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Amendments to the Companies Act – Act XVIII of 2024: Reduction of share capital and share buybacks

On the 17th May 2024, Act XVIII of 2024, the Companies (Amendment) Act (the “Amendment Act”) was enacted, introducing, as its name implies, a number of amendments to the Companies Act (Chapter 386 of the Laws of Malta) (the “Companies Act” or the “Act”). 

While the changes brought about to the Act in May 2024 relate to a variety of matters, including the submission of a company’s memorandum and articles of association to the Malta Business Registry electronically whenever any changes or updates are made thereto; the new requirements for certain large undertakings and branches to report on income tax information, and updates to the procedure for convening of extraordinary general meetings on requisition, the purpose of this article is to highlight the latest changes implemented to the Companies Act in the context of share buybacks and reduction of share capital.

Reduction of share capital

The capital maintenance doctrine is a fundamental principle of Maltese corporate law and the provisions on the reduction of a company’s share capital, enunciated principally in terms of Article 83 of the Companies Act, set out the strict confines in terms of which a Maltese limited liability company may reduce its issued share capital.

The Amendment Act has introduced a number of procedural clarifications as to how a company may reduce its issued share capital. Article 83 of the Companies Act has been entirely substituted with a new article and it is now clearly set out that a company may, by extraordinary resolution of its general meeting (or any higher voting threshold which may be set out in the company’s constitutive documents), reduce its issued share capital or undistributable reserves including for the purposes of creating a distributable reserve. By virtue of the Amendment Act, it is now clarified that a company may reduce its undistributable reserves, aligning with Article 114 of the Companies Act which provides that a company’s share premium account is considered as issued share capital for reduction purposes. Moreover, the reserve resulting from a reduction will be considered as authorised profit for distribution purposes under the relevant provisions of the Act. In connection with this change, it is somewhat unclear as to what the term ‘authorised profit’ is referring to, given that this does not exist as a standalone term elsewhere in the Act.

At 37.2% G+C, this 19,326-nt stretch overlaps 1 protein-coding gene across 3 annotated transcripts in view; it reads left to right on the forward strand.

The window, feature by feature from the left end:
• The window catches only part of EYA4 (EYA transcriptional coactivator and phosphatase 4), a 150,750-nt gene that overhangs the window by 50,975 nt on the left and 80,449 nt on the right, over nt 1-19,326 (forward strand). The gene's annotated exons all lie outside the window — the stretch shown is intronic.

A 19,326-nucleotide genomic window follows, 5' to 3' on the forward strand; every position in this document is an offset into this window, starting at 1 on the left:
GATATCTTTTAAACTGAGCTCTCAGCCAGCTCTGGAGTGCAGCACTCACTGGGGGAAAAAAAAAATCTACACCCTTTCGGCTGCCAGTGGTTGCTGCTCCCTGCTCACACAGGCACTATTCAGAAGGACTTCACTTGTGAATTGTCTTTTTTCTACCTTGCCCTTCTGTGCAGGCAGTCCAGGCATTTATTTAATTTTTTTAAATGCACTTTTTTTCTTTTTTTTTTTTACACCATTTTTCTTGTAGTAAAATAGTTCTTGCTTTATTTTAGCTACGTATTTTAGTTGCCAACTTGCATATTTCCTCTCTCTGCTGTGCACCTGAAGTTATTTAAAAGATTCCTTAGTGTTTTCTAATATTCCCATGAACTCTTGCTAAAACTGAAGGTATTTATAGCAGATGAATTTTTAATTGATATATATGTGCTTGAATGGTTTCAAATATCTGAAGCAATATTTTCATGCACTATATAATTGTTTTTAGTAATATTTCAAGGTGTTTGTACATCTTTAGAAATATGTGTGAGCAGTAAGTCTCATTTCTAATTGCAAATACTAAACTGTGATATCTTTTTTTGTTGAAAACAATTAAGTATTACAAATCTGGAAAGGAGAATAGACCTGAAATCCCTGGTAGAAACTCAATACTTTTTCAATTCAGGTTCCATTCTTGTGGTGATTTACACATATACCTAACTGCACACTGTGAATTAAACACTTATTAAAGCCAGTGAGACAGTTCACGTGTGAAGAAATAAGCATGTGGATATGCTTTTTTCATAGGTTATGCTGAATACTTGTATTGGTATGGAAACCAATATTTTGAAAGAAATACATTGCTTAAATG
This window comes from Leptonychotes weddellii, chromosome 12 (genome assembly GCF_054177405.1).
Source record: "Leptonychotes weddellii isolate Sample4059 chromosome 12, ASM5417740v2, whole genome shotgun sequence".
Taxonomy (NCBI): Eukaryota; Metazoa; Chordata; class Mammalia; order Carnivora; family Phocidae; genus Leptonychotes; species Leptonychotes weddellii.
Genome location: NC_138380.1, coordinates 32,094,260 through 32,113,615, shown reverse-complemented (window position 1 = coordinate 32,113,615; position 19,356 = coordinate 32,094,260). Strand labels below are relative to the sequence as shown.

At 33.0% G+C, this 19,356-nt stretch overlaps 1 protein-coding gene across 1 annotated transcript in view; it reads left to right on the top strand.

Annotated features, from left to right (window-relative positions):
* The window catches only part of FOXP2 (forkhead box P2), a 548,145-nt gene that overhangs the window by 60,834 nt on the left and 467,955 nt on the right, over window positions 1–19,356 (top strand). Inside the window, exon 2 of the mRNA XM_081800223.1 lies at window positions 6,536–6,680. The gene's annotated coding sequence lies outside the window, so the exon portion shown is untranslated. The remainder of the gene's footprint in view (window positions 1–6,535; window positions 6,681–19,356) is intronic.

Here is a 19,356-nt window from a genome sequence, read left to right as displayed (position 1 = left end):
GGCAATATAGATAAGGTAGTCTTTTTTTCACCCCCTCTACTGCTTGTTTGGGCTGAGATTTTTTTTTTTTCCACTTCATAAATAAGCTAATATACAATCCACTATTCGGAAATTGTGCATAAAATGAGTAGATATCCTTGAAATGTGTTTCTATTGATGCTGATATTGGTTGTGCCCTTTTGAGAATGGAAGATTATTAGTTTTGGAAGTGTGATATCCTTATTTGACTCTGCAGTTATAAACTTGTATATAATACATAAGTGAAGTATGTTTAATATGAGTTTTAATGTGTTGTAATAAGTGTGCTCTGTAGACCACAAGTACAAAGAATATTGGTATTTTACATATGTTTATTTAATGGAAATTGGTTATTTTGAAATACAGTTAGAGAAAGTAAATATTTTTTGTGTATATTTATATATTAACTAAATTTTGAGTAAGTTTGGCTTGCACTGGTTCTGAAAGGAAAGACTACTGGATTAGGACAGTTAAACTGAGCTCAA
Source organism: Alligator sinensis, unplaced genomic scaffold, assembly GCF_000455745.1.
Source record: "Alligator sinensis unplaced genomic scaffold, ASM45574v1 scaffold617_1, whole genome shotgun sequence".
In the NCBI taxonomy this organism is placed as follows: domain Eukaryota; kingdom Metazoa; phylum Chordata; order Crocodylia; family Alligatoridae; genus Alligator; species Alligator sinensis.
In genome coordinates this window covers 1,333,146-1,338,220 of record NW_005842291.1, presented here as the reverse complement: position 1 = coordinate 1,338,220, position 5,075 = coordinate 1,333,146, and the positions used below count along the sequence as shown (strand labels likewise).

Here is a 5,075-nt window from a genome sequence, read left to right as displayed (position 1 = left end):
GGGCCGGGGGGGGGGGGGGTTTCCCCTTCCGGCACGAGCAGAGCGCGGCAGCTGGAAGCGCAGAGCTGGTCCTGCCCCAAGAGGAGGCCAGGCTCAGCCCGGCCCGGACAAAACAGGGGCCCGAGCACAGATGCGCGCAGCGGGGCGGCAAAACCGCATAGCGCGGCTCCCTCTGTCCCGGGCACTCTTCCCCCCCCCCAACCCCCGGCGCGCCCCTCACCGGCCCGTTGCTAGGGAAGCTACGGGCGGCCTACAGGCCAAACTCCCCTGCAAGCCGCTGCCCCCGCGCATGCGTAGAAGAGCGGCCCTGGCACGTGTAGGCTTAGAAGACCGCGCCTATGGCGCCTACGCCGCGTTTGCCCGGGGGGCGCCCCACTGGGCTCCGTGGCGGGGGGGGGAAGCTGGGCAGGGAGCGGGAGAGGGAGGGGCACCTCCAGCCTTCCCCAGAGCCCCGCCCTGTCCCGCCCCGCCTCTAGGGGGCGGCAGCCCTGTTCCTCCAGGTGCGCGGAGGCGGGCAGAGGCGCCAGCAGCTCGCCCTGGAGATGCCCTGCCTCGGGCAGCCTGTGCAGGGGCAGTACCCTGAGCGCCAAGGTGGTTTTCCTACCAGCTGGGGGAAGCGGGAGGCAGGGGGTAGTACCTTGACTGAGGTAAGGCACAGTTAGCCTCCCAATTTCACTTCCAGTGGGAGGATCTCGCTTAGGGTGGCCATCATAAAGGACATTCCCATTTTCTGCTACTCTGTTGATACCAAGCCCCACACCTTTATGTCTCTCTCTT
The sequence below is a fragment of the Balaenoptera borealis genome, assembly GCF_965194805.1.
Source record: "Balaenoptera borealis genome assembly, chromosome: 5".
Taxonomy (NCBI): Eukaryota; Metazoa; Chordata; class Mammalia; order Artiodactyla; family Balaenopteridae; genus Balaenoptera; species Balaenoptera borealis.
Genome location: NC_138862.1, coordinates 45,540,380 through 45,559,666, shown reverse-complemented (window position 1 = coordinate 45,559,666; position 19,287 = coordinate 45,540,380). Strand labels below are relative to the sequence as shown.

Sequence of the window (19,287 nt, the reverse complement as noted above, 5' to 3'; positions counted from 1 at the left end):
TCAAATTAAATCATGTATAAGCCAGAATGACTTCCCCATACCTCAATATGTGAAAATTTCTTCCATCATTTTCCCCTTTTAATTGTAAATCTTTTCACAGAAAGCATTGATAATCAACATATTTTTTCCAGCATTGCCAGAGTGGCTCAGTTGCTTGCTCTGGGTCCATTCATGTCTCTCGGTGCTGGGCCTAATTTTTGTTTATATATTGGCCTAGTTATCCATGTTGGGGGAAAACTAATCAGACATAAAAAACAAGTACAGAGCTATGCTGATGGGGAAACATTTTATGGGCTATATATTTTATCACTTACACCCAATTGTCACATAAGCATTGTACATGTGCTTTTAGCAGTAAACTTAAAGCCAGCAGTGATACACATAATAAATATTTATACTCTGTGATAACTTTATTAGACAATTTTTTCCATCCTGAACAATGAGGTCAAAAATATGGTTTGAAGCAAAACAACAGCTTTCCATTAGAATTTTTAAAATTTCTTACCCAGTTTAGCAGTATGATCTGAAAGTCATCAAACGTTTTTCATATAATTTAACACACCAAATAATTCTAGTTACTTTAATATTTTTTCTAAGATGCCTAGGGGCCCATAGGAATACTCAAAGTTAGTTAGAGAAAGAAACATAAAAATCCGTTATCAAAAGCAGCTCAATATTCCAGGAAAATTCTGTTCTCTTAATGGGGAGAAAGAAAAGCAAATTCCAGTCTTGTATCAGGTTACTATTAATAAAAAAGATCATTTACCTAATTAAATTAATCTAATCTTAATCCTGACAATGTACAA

Additionally, the amended Article 83 specifies the requirement for directors or the company secretary to submit a copy of any extraordinary resolution that gives effect to a reduction of capital to the Registrar of Companiesfor registration. While this submission requirement was implied in Article 83 as it was previously worded, the Amendment Act now clarifies the point. 

Once a share capital reduction procedure is rendered effective in terms of Article 83, there is now the requirement, subject to certain exceptions, for the company to deliver to the Registrar of Companies a notice of reduction of issued share capital within 14 days from the effective date of reduction.

Share buybacks

Articles 106, 107, and 109 of the Companies Act are amongst the suite of provisions set out in the Act which regulate the conditions and instances when a company may acquire its own shares otherwise than by subscription. These articles have been amended by means of the Amendment Act. 

Article 106 has been amended by means of the addition of three new sub-articles (6), (7) and (8). In brief, these provide that any shares acquired by a company pursuant to a buyback carried out in terms of Article 106 may be cancelled and the share capital of the company in question shall be reduced with immediate effect. Effectively, this entails that the provisions of Article 83 of the Companies Act and the three-month creditor contestation period set out therein would not apply to such cancellation of shares. From a procedural perspective, there is, similar to the case with share capital reductions in terms of Article 83, a new requirement for a company to deliver to the Registrar of Companies a notice of cancellation of shares within 14 days from the effective date of cancellation. In both cases, while it seems as though the notice will not take the form of a new statutory form, penalties for late filing will apply. 

Furthermore, the proviso to Article 109(b) has been amended to clarify that once shares held by a company are cancelled pursuant to Article 106(6) or Article 107(2), the previous undistributable reserves held by a company for the same amount of the shares held by it shall become distributable. 

On a concluding note, the changes brought about by the Amendment Act to the provisions on share capital reductions and share buybacks in the Companies Act generally aim to bring about clarity and transparency from a largely procedural perspective. One point which remains somewhat ambiguous at this stage relates to the new term ‘authorised profit’ and clarity on this front would be welcome.

Should you have any queries on the new amendments to the Companies Act or have any queries on share buybacks or reductions of a company’s share capital, please do not hesitate to get in touch with Nicola Jaccarini on

Nicola Jaccarini

On the 17th May 2024, Act XVIII of 2024, the Companies (Amendment) Act (the “Amendment Act”) was enacted, introducing, as its name ...

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